Cooled radiofrequency denervation for treatment of sacroiliac joint pain: two-year results from 20 cases
Kok-Yuen Ho,1 Mohamed Abdul Hadi,2 Koravee Pasutharnchat,2 Kian-Hian Tan2
1Pain Management Centre, Raffles Hospital, 2Pain Management Centre, Singapore General Hospital, Singapore
Background: Sacroiliac joint pain is a common cause of chronic low back pain. Different techniques for radiofrequency denervation of the sacroiliac joint have been used to treat this condition. However, results have been inconsistent because the variable sensory supply to the sacroiliac joint is difficult to disrupt completely using conventional radiofrequency. Cooled radiofrequency is a novel technique that uses internally cooled radiofrequency probes to enlarge lesion size, thereby increasing the chance of completely denervating the sacroiliac joint. The objective of this study was to evaluate the efficacy of cooled radiofrequency denervation using the SInergyTM cooled radiofrequency system for sacroiliac joint pain.
Methods: The charts of 20 patients with chronic sacroiliac joint pain who had undergone denervation using the SInergyTM cooled radiofrequency system were reviewed at two years following the procedure. Outcome measures included the Numeric Rating Scale for pain intensity, Patient Global Impression of Change, and Global Perceived Effect for patient satisfaction.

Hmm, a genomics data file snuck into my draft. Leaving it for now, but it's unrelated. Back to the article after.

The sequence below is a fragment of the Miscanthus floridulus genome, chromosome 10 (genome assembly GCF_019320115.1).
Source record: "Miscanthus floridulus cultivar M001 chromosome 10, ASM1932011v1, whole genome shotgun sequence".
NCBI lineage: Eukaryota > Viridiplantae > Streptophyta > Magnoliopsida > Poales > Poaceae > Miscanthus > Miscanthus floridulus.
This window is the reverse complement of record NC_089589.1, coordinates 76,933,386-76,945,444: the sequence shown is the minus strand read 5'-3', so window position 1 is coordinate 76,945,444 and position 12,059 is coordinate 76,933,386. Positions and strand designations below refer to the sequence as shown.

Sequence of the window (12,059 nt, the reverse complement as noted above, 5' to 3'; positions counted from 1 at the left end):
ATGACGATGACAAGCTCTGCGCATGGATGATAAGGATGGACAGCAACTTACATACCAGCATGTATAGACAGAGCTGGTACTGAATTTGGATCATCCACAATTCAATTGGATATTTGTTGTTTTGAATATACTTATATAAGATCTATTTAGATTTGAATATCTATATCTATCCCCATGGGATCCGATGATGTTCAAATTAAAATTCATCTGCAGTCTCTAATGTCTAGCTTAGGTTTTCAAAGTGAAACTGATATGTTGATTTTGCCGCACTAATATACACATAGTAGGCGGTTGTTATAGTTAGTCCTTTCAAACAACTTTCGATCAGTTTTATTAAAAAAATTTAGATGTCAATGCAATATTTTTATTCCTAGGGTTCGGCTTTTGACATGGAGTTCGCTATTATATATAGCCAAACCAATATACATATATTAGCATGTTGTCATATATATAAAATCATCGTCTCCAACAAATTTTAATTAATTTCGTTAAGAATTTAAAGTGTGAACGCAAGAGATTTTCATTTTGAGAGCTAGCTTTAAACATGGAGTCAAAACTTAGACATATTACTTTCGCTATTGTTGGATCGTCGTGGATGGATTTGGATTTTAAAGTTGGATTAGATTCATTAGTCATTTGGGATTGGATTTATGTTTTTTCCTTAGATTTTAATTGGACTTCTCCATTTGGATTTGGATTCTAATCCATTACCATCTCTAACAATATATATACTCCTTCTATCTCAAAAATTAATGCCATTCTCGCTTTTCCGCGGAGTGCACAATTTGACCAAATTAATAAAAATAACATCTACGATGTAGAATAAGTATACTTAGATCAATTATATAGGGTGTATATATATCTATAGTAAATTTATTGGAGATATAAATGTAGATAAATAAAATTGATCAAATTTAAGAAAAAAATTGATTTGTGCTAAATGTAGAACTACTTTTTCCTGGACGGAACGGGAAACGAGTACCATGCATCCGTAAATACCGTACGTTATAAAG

Results: Fifteen of 20 patients showed a significant reduction in pain (a decrease of at least three points on the Numeric Rating Scale). Mean Numeric Rating Scale for pain decreased from 7.4 ± 1.4 to 3.1 ± 2.5, mean Patient Global Impression of Change was "improved" (1.4 ± 1.5), and Global Perceived Effect was reported to be positive in 16 patients at two years following the procedure.
Conclusion: Cooled radiofrequency denervation showed long-term efficacy for up to two years in the treatment of sacroiliac joint pain.
Keywords: ablation, chronic low back pain, intervention, neurotomy, sacroiliitis
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